|The Past Condition of Organic Nature|
|Method By Which the Causes of the Present and Past Conditions of Organic Nature Are to Be Discovered — the Origination of Living Beings|
By: Peter C. Welsh
|Woodworking Tools 1600-1900|
By: Woods Hutchinson (1862-1930)
A Handbook of Health
The Woods Hutchinson Health Series, A HANDBOOK OF HEALTHBy Woods Hutchinson, A. M., M. D. PREFACE Looking upon the human body from the physical point of view as the most perfect, most ingeniously economical, and most beautiful of living machines, the author has attempted to write a little handbook of practical instruction for the running of it. And seeing that, like other machines, it derives the whole of its energy from its fuel, the subject of foods--their properties, uses, and methods of preparation--has been gone into with unusual care...
The Child's Day
The Child's Day, The Woods Hutchinson Health SeriesBy Woods Hutchinson, A.M., M.D. FOREWORD If youth only knew, if old age only could! lamented the philosopher. What is the use, say some, of putting ideas about disease into children's heads and making them fussy about their health and anxious before their time? Precisely because ideas about disease are far less hurtful than disease itself, and because the period for richest returns from sensible living is childhood--and the earlier the better. It is abundantly worth while to teach a child how to protect his health and build up his strength; too many of us only begin to take thought of our health when it is too late to do us much good...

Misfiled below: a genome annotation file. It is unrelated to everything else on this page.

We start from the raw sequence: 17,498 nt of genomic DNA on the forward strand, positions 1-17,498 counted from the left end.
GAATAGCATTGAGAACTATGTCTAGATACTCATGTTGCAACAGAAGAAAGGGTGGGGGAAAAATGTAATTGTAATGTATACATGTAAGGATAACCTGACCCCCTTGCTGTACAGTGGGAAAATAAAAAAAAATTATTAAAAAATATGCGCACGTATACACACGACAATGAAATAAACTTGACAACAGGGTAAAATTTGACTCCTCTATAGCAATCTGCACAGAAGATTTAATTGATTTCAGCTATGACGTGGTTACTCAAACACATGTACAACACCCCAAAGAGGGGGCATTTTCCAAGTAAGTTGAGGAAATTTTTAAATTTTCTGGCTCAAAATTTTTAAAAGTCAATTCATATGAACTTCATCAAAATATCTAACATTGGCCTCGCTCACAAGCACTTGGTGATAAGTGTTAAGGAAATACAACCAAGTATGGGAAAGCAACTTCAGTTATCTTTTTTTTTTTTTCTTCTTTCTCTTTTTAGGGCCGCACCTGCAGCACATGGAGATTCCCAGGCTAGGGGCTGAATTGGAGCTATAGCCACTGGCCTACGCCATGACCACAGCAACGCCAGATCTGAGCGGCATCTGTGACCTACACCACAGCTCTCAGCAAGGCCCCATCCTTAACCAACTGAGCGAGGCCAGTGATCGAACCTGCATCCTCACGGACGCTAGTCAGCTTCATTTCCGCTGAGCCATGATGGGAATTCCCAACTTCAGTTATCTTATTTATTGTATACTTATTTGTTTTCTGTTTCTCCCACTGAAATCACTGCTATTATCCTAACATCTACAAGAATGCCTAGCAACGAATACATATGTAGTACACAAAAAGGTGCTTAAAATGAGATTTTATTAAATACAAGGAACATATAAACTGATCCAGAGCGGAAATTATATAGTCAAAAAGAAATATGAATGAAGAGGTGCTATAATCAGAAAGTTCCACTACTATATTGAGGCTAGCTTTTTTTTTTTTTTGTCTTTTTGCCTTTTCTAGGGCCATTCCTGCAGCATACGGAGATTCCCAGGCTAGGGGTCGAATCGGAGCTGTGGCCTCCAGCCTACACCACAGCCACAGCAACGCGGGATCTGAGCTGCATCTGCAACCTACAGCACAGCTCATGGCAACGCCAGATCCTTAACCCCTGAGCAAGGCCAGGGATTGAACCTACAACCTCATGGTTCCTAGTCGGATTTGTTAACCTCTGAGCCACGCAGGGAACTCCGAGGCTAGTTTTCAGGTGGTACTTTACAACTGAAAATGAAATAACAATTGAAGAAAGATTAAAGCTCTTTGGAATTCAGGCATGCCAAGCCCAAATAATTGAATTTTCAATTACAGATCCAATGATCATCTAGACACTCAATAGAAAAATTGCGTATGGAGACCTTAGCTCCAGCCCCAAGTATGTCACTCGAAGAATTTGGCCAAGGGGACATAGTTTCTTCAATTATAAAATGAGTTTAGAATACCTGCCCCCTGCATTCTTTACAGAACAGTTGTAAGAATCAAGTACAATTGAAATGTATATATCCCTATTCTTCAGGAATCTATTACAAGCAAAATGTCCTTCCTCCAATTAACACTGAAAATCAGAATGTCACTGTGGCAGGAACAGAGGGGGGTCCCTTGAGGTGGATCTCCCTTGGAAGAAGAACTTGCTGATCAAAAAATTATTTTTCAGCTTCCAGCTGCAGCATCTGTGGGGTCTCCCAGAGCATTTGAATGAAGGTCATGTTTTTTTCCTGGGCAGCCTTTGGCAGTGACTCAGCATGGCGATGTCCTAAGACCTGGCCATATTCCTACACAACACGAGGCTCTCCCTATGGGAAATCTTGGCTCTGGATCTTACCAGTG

By: Samuel Smiles (1812-1904)
|Industrial Biography, Iron Workers and Tool Makers|
By: Robert W. Chambers (1865-1933)
|In Search of the Unknown|
|The Gay Rebellion|